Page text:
Town & Country (USA)


If you want the donut, eat the donut. Is diet culture finally dead?


To understand just how broken the American relationsh­ip is to healthy, reasonable eating, consider the recent interest in “intuitive eating,” a no-diet diet based on the radical idea that one should eat when hungry and then stop when full.

The notion of intuitive eating was first proposed in 1995, in a book by that same name by registered dietitians Elyse Resch and Evelyn Tribole. They were disturbed even then at the ascendancy of eating disorders in the culture and the onslaught of ideas marketed to people about how best to care for their bodies and themselves.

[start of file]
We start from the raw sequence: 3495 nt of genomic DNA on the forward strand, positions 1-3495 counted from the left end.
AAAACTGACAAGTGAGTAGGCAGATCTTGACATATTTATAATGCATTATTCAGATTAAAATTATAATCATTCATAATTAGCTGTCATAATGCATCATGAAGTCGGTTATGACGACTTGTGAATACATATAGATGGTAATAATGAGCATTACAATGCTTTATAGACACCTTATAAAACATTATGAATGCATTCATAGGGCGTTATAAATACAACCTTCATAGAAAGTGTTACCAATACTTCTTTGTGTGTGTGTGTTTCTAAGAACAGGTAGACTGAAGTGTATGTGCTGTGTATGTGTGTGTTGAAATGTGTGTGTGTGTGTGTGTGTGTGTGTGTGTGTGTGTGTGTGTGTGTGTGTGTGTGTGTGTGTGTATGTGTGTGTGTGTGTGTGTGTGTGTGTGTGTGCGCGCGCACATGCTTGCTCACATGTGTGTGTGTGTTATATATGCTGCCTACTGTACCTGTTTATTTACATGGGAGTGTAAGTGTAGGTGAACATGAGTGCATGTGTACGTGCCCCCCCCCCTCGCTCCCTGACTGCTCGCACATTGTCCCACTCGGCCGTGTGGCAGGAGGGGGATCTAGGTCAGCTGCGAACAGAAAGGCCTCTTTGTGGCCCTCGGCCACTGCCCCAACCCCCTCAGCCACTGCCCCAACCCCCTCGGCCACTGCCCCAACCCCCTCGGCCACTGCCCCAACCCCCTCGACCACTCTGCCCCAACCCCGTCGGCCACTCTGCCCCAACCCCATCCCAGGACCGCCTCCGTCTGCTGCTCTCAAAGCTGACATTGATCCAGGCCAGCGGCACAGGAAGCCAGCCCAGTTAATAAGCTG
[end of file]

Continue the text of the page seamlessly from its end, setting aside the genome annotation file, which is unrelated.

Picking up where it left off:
Intuitive Eating: A Revolution­ary Anti-Diet Approach is currently in its fourth printing, spurred by a recent surge in popularity as its disciples have been turning up here and there—Jessica Knoll wrote about it in a New York Times op-ed called “Smash the Wellness Industry,” for example —but I suspect its popularity has to do with the increasing number of people who are just exhausted by the hamster wheel of diet trends. Really, if anything

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